I’ve never heard of that as being a maintenance requirement. Unscrewing and replacing hundreds of screws is a big costly job. That changes the whole economics of using metal roofing.

Ain't that the truth? Hard to walk on a lot of metal roofs, particularly corrugated where you screw it in one panel at a time as you go...no walking on those...

DaveBell
Member
# Posted: 1 Jul 2018 11:36
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Quoting: KinAlberta
I’ve never heard of that as being a maintenance requirement.

Look it up.

Quoting: KinAlberta
Unscrewing and replacing hundreds of screws is a big costly job. That changes the whole economics of using metal roofing.

A handyman would probably do it for $500-$700. And then you are good for another 20 years.
A new roof averages $7,000.
What economic class did you take?

KinAlberta
Member
# Posted: 1 Jul 2018 11:51 - Edited by: KinAlberta
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I spent several hours reading metal roofing threads trying to confirm that over asphalt shingle applications was ok. I just couldn’t believe it could be ok. Well, it sure seems that it is ok and I now can perceive several benefits over firring strips:

1 - over-shingle applications mean there small touch points of support all over the surface of the roof (so walking on it can’t flex it very much at all),

2 - the grit provides airspace even at contact areas,

3 - old asphalt shingles still provide another membrane to shed any leaking water,

4 - the lapped asphalt shingles to provide one or two thicknesses below grade seal for the screws,

5 - the tar paper or other membrane under the old shingles is even one more layer of protection from leakages.

Laying gritty roll roofing vertically over a traditional horizontal lapped layer of tar paper over bare sheathing might even be an alternative to the 1”x4” firring.

However I don’t know what happens to old shingles over decades when ‘trapped’ between layers.

I also don’t know how much or how little air is needed to move under the metal to keep the underside good. 1x4” strips would allow lots of air to move horizontally but not vertically (the natural direction of air due to heat convection) so it may not be all that effective either.

I always thought that that dimpled tile and engineered wood underlay, either rolls out vertically down the roof or horizontally if lapped might be a good membrane over roof sheathing.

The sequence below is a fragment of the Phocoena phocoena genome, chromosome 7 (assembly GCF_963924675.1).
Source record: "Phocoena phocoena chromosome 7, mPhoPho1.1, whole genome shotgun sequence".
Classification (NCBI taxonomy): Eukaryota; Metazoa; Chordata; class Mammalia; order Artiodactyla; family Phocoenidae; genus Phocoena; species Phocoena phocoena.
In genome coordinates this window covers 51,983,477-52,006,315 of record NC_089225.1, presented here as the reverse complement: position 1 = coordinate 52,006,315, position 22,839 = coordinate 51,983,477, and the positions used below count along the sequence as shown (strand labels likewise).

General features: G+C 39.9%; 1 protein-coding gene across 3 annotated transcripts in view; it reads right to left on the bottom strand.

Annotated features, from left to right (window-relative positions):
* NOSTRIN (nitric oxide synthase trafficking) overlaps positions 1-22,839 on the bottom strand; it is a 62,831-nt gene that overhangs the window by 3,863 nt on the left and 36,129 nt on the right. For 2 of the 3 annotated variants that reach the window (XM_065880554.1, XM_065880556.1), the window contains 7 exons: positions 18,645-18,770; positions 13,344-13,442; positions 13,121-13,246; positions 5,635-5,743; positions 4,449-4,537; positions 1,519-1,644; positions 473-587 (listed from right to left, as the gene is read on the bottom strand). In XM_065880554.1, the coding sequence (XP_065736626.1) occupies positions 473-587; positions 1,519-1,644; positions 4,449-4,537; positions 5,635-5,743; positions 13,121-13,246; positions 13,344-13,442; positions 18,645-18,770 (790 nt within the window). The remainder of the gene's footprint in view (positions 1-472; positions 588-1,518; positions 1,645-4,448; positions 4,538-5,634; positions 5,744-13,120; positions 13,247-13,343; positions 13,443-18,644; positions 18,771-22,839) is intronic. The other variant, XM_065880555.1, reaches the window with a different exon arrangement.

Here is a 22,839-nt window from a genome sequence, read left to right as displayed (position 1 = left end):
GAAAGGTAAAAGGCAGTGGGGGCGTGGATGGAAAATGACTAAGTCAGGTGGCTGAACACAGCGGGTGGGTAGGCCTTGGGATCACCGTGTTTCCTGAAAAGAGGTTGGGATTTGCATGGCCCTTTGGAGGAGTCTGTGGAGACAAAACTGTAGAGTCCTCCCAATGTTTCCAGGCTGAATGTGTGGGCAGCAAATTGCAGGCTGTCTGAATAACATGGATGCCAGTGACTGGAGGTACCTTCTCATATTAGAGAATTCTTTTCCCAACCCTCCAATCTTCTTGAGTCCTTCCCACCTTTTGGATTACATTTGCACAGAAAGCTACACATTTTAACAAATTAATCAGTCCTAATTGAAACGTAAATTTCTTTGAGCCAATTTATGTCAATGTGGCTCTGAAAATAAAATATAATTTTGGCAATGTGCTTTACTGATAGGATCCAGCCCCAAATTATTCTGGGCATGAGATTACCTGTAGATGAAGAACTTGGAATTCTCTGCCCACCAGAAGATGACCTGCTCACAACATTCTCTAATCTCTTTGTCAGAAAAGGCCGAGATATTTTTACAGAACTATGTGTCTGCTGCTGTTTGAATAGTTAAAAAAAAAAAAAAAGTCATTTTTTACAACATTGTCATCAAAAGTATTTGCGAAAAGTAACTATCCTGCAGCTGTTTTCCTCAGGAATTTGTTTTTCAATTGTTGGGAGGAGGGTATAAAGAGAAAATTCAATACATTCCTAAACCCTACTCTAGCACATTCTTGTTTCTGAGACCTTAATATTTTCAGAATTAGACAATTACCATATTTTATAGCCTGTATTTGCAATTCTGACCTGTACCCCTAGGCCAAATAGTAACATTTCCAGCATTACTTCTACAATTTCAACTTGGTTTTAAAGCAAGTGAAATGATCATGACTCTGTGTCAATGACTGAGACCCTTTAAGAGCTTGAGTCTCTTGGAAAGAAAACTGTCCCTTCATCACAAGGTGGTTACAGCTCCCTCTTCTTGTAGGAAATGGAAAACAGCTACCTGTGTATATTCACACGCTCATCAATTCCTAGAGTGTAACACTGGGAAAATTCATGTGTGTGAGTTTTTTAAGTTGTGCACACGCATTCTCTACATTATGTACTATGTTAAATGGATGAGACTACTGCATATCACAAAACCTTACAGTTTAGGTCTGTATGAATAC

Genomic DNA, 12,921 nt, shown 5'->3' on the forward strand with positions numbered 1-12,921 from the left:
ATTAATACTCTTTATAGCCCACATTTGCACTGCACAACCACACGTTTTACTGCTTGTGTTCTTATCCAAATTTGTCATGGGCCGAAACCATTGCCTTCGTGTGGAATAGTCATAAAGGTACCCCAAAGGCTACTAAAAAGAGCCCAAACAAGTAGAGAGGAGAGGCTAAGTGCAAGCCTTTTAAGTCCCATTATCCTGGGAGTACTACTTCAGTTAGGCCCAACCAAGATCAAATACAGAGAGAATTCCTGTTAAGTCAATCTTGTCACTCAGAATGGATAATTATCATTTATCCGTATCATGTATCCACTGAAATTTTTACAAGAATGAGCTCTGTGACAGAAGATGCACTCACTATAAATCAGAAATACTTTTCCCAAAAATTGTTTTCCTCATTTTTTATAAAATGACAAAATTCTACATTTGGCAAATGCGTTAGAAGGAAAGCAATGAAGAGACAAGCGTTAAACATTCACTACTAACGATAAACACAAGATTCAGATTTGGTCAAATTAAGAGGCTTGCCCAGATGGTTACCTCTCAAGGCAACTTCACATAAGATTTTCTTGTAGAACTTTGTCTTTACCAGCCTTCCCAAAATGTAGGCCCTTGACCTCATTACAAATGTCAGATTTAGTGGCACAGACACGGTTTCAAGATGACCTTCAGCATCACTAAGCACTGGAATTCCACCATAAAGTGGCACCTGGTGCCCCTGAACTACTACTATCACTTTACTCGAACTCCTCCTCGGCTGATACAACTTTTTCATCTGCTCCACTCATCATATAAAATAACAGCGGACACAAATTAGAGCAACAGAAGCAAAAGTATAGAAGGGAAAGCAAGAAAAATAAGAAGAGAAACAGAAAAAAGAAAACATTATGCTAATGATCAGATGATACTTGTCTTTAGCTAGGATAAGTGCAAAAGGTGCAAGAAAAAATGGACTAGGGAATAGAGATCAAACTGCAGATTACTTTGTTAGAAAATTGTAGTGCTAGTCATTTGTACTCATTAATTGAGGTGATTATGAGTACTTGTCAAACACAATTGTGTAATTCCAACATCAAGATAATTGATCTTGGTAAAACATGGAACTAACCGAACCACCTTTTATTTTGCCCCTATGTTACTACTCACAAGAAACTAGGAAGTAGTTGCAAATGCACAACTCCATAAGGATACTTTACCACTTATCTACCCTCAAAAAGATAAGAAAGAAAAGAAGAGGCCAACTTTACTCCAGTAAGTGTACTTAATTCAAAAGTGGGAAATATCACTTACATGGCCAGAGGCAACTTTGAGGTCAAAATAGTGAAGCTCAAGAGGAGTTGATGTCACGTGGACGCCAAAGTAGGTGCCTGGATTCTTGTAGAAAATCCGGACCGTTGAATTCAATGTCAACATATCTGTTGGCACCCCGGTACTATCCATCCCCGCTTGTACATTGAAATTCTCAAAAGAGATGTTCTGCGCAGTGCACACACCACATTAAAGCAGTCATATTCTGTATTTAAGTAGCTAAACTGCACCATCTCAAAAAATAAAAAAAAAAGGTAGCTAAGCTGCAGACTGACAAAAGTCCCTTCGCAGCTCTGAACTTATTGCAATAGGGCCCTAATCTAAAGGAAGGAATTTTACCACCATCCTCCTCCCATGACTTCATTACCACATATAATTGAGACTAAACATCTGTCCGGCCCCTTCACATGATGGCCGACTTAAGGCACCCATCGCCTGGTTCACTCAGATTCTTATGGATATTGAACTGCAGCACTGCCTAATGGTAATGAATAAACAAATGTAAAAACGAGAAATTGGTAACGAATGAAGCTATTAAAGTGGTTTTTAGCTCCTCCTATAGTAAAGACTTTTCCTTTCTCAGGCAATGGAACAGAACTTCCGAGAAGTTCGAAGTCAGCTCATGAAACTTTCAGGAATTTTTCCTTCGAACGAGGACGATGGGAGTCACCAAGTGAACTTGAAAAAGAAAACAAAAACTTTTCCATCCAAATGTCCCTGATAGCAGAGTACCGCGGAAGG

KinAlberta
Member
# Posted: 1 Jul 2018 18:44 - Edited by: KinAlberta
Reply 


Quoting: DaveBell
Quoting: KinAlberta
I’ve never heard of that as being a maintenance requirement.

Look it up.

Quoting: KinAlberta
Unscrewing and replacing hundreds of screws is a big costly job. That changes the whole economics of using metal roofing.

A handyman would probably do it for $500-$700. And then you are good for another 20 years.
A new roof averages $7,000.
What economic class did you take?


Yeah you’re right. I just googled the cost of the screws and they are really cheap. I thought they were a lot more. (When I ordered the metal for a couple roofs at the lake I just handed over the credit card without looking at the itemized costs.) The whole job including labour was maybe $2-2.5/sqft. on 1,700 sqft or so. Paid more for the materials than asphalt but then saved on the labour. And like you say, now have added a lot of potential longevity.

toyota_mdt_tech
Member
# Posted: 1 Jul 2018 20:27
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I found metal roofs hard to do if it has any pitch. My cabin is a 7.5/12 and my container roof is a 5/12, and the 5/12 was impossible to stand on without being tied off, very slick. A special built or modified latter would be idea. I am thinking a right angle bracket at the top with small rubber wheels, roll ladder up roof on wheels, then it flops over the ridge, lays flat on roof, but use felt tape on taller edge that contacts roof. Climb up to ridge and check fasteners along the way. You do not want to walk on roof without special bootie covers, special shoes. Any scratches of finish leads to rust.

KinAlberta
Member
# Posted: 1 Jul 2018 23:49 - Edited by: KinAlberta
Reply 


Seems that not only the screws with neoprene washers may need to be replaced but the entire metal roof. Too bad. I was under the impression that all the components; the neoprene washers, the screws and the metal would all last 40+ years, not just 20 years. Similarly when I’d mentioned that we’d installed 50 year shingles on our house someone said that long before then the sheathing would fail so the long life asphalt shingles were a waste of money. (Oddly our cabin with 1950s plywood was still like new in the 1990s but maybe our decades newer home has different plywood.)




The Truth About Exposed Fastener Metal Roofing - American Metal Roofs
Excerpt:

“...

All of these compromises in the quality of materials make these products 20-25 year solutions while most homeowners expect a new metal roof to last 50+ years.

And then there are all of the fastener holes. An exposed fastener system on an average sized roof will result in hundreds, if not thousands, of screws drilled through the face of the panels. These screws have rubber washers or grommets initially but those soon dry out and crack. Additionally, the screws do not allow for the metal’s expansion and contraction and the fastener holes slowly “wallow out” over time. Water eventually penetrates these growing holes and significantly compromises the integrity of the roofing system. In order to prevent water from penetrating, the screws will need to be replaced every so often with screws of a larger diameter.